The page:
# Complex conjugate of absolute exponential

by vg8open
Tags: complex conjugate, exponential
 P: 2 Hello all, I am trying to figure out how to solve for the complex conjugate of the following: (-0.5)^abs(x) Thanks for your help. -Brian
 Mentor P: 18,331 What is the definition of complex conjugation?? Try to apply that first on your expression.
P: 800
 Quote by vg8open Hello all, I am trying to figure out how to solve for the complex conjugate of the following: (-0.5)^abs(x) Thanks for your help. -Brian
abs(x), usually denoted |x|, is a nonnegative real number whether x is real or complex.

So your expression is real. Which makes its conjugate very easy to compute!

PF Gold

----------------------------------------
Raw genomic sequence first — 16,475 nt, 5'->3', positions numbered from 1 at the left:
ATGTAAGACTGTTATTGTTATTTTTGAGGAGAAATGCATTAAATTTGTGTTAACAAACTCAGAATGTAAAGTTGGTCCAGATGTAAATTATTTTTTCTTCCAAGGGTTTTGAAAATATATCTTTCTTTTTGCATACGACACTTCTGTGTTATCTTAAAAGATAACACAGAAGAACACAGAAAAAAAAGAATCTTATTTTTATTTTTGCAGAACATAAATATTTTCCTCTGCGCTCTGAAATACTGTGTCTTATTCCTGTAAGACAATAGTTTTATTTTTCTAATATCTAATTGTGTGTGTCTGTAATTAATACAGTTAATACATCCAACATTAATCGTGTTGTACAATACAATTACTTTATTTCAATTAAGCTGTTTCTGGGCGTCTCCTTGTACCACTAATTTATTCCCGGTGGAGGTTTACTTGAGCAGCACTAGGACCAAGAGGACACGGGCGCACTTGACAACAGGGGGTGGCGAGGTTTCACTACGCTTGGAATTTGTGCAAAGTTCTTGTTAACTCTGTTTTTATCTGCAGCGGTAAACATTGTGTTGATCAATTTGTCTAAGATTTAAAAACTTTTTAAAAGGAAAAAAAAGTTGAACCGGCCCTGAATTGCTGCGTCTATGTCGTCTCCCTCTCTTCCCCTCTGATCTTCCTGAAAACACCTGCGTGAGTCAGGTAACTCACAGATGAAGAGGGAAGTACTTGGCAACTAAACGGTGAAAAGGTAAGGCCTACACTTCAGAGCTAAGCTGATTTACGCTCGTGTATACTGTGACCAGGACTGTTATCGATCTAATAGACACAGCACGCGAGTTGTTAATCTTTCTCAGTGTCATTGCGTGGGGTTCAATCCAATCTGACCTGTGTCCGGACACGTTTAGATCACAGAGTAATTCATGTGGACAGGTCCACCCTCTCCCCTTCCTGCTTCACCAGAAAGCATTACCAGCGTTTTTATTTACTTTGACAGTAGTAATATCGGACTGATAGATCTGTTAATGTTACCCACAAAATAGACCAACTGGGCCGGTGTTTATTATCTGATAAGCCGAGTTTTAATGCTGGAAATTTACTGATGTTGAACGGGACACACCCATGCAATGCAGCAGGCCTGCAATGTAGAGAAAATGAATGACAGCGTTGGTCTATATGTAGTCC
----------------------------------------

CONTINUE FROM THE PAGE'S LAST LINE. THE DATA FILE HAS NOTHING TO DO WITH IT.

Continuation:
P: 1,951
Complex conjugate of absolute exponential

 Quote by SteveL27 abs(x), usually denoted |x|, is a nonnegative real number whether x is real or complex. So your expression is real. Which makes its conjugate very easy to compute!
Not necessarily. What if x=1/4?
P: 800
 Quote by Char. Limit Not necessarily. What if x=1/4?
Oops missed the minus sign. Thanks.
PF Gold
P: 1,951
 Quote by vg8open Hello all, I am trying to figure out how to solve for the complex conjugate of the following: (-0.5)^abs(x) Thanks for your help. -Brian
It's a whole lot easier if you put it into complex exponential, or even better, cos + i sin notation.
P: 2
 Quote by Char. Limit It's a whole lot easier if you put it into complex exponential, or even better, cos + i sin notation.
I think I missing something here... Are you talking about these equations?
$$a^b = e^{(\ln(r) + \phi i)b}$$ and $$e^{ix} = \cos(x) +i\sin(x)$$
 PF Gold P: 1,951 Well, by complex exponential, I just mean putting it into r e^(i theta) for some theta and r. But the cos + i sin notation I was talking about, yeah, you got it.

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